Although I’ve grown a lot in the last five years, I still think the most definitive root to the theme of this album is a pure and utter longing for the past, which is kind of the reason I write music in the first place.

I couldn’t think of a more honest and poignant way to commemorate all that your mother meant to you, and I’m honored that we’re able to provide you with a platform for your album’s unveiling on such a meaningful day. Given that your previous work covers grief, loss, substance abuse and mental health, it’s setting a pretty high bar in terms of soul-baring — if we can dig a little deeper, how have you concluded that, in light of your other records, this is the most personal one for you?

Without being too vague, I feel like a lot of this album is me figuring myself out as I age while learning to accept the imperfections of my mind. In a way, this album is even more mental health-heavy than before. The lyrics are probably my most strange in one moment and then the most straightforward in another, but to me, each line means something largely personal in the way I see life itself anymore and my part in it. My music has always been from the heart, heavily revolving around family and memories, but this is definitely a deeper dive into understanding who I am and why I am the way I am.

Did it feel strange at all to rearrange your work so that you were releasing newer songs before older ones?

At first it did feel a bit weird, but a lot of the material I had written years ago for All Things Shining was kind of transformed into better songs once it came time to put the album together. I took the ideas and melodies I had and demos of old songs and made something a lot more cohesive. I wrote the melodies from most of the songs anywhere from 2006-2009, and in 2013 or so I began working on an outline for the album, and it helped make everything feel fresh and challenging.

“Entanglement,” the opening track of the new album, actually has ideas that I wrote in 2006 and also 2015. It’s kind of fused together. The introduction to the song is actually part of what was supposed to be the opening instrumental song, which was going to be properly titled “On the Beach.” I wrote this song in 2012 while I was walking on the fucking beach. This is something I’ll probably release later, but it’s six minutes, and I felt the album was going to be way too fucking long.

“Cosmic Loneliness”, and “Parallel Ruminations” are the two most recent songs I’ve written. It was a really different experience for me as a songwriter to kind of build these songs in my head for three years. They both changed a couple times, and once I laid down the drums, they were very grueling to track and difficult to mix due to the amount of guitars I wanted to use at all times. This is frustrating, but I’ve had to make sacrifices with these tracks due to pushing the boundaries of my CPU and my budget, but i’m proud of the way these songs came out.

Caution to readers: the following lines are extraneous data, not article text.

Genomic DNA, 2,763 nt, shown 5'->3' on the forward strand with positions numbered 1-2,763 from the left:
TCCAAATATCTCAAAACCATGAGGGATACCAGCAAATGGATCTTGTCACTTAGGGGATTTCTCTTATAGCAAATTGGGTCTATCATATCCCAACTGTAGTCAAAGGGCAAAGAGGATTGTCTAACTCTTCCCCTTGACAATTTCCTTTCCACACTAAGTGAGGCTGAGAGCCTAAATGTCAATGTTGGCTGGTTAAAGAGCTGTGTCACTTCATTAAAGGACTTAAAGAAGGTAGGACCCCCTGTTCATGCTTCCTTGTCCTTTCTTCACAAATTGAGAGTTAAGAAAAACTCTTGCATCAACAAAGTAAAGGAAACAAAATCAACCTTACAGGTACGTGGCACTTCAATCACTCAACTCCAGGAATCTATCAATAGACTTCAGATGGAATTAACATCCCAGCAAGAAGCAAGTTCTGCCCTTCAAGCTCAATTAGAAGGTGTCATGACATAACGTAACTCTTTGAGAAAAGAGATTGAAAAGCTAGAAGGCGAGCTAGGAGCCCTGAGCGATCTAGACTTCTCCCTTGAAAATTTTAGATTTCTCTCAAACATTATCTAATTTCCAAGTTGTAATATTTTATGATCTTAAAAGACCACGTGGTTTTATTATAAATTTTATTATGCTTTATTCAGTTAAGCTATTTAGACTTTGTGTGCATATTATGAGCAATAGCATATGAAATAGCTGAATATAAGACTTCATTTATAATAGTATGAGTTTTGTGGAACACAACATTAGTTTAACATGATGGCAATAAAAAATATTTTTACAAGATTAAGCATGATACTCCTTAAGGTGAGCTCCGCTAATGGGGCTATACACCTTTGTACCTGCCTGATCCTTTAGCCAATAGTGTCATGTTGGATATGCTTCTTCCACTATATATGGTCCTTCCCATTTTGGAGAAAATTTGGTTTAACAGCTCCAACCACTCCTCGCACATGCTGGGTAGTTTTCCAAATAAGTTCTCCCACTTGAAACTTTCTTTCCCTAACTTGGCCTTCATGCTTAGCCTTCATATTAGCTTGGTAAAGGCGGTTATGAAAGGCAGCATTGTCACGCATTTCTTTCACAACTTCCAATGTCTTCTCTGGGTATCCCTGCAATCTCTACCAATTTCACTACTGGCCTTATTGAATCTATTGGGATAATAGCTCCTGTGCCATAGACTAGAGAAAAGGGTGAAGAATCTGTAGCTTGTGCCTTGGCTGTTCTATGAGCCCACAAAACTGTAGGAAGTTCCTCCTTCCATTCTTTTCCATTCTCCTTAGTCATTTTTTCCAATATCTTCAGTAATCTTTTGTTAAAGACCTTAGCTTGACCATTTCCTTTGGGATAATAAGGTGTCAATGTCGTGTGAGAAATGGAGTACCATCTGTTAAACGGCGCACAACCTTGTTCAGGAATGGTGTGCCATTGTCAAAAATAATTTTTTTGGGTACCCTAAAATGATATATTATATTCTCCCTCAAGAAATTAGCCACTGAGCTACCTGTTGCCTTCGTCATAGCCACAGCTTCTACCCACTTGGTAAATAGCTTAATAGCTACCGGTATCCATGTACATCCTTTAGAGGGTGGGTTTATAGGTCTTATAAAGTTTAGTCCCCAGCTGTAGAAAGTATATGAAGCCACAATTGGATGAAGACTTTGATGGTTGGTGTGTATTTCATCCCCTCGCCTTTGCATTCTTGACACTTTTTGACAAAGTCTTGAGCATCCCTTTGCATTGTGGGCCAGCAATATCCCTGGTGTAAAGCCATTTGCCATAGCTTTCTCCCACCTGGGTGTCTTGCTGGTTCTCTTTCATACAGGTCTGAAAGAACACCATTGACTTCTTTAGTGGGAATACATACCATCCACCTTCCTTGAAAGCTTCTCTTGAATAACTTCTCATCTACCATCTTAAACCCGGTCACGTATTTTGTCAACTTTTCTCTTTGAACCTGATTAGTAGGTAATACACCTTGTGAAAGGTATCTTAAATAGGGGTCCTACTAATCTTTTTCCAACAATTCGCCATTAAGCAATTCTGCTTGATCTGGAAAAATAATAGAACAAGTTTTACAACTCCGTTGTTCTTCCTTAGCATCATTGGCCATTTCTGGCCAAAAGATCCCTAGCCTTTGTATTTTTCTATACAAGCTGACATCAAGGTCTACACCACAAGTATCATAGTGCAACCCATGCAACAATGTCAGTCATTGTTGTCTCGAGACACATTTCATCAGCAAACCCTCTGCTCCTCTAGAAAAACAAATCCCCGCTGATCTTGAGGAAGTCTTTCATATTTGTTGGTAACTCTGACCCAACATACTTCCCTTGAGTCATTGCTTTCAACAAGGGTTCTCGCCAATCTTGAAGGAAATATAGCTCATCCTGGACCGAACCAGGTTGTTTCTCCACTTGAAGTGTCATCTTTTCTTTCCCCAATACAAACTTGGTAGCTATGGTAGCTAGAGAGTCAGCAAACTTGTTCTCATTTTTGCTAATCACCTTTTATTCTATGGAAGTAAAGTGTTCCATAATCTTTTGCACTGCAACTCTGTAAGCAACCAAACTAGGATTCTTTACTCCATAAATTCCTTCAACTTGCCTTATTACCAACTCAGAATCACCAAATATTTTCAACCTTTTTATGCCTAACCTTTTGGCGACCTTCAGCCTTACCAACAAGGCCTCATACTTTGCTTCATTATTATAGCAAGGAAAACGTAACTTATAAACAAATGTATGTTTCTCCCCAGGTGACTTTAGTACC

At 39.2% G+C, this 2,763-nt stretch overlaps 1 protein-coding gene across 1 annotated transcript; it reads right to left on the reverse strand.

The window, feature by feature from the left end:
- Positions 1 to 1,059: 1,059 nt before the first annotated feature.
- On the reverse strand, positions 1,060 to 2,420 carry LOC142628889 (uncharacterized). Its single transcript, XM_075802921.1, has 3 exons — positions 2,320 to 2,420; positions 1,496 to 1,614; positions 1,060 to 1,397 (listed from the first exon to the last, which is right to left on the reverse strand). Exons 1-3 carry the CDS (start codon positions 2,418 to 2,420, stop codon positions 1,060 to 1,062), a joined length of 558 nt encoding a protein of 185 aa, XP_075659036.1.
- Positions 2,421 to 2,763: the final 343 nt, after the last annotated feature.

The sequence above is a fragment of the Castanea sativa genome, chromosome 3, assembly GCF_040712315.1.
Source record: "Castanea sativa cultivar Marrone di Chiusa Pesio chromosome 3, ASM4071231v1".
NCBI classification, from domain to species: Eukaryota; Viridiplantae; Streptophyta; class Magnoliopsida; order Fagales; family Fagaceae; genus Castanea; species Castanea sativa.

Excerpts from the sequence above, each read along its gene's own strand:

You’ve mentioned that the album title is drawn from a Murray Ostril quote sampled by Godspeed You! Black Emperor. In what way do Ostril’s words represent the themes of this record? Or are you alluding to something else entirely?

One of my earliest ideas to write about for this album was the longing for the way things used to be, but before even my time. Like this endless cycle of nostalgia. We have dreamy memories of being kids in this place and time you loved. We all have these places we wish we could escape back to before everything became so complicated.

This theme is still very apparent on this record, but so many more thoughts came through later. My cousin, who took the photographs for Until the Wind Stops Blowing…, also had these photos of my parents in the 1970s on Jones Beach in NY. I discovered this photo in June of 2013, and I would stare at it for minutes on end just wondering what their life was like back then.

Coincidentally that week, my best friend and I were listening to Lift Your Skinny Fists Like Antennas to Heaven by Godspeed You! Black Emperor for the first time in awhile. I remember being significantly affected by the sample of Murray Ostril talking about Coney Island being the “playground of the world.” Now, the title has many meanings for me specifically and personally. Last summer I had this strange idea to change the title in fear it would be too vague for people.

I feel like everyone goes through this mental process as they grow up, where they begin to understand their parents as individuals, and less as the monolithic figures of childhood. As you progress into adulthood, you realize that your parents went through the same stages of evolution and growth. They had interests, passions, dreams and setbacks, just like anyone else.

Absolutely. I remember around the time after my mom’s death, my dad would tell me and my brother stories I know I have never heard. My parents had been split up for years but they both remained friends, which was very fortunate for me growing up. My dad would drive my mom to chemotherapy some days, even though they had been split up for years. I remember showing my dad the photo I wanted to use for the cover of the album, and to make sure he was okay with it, and of course he was on board.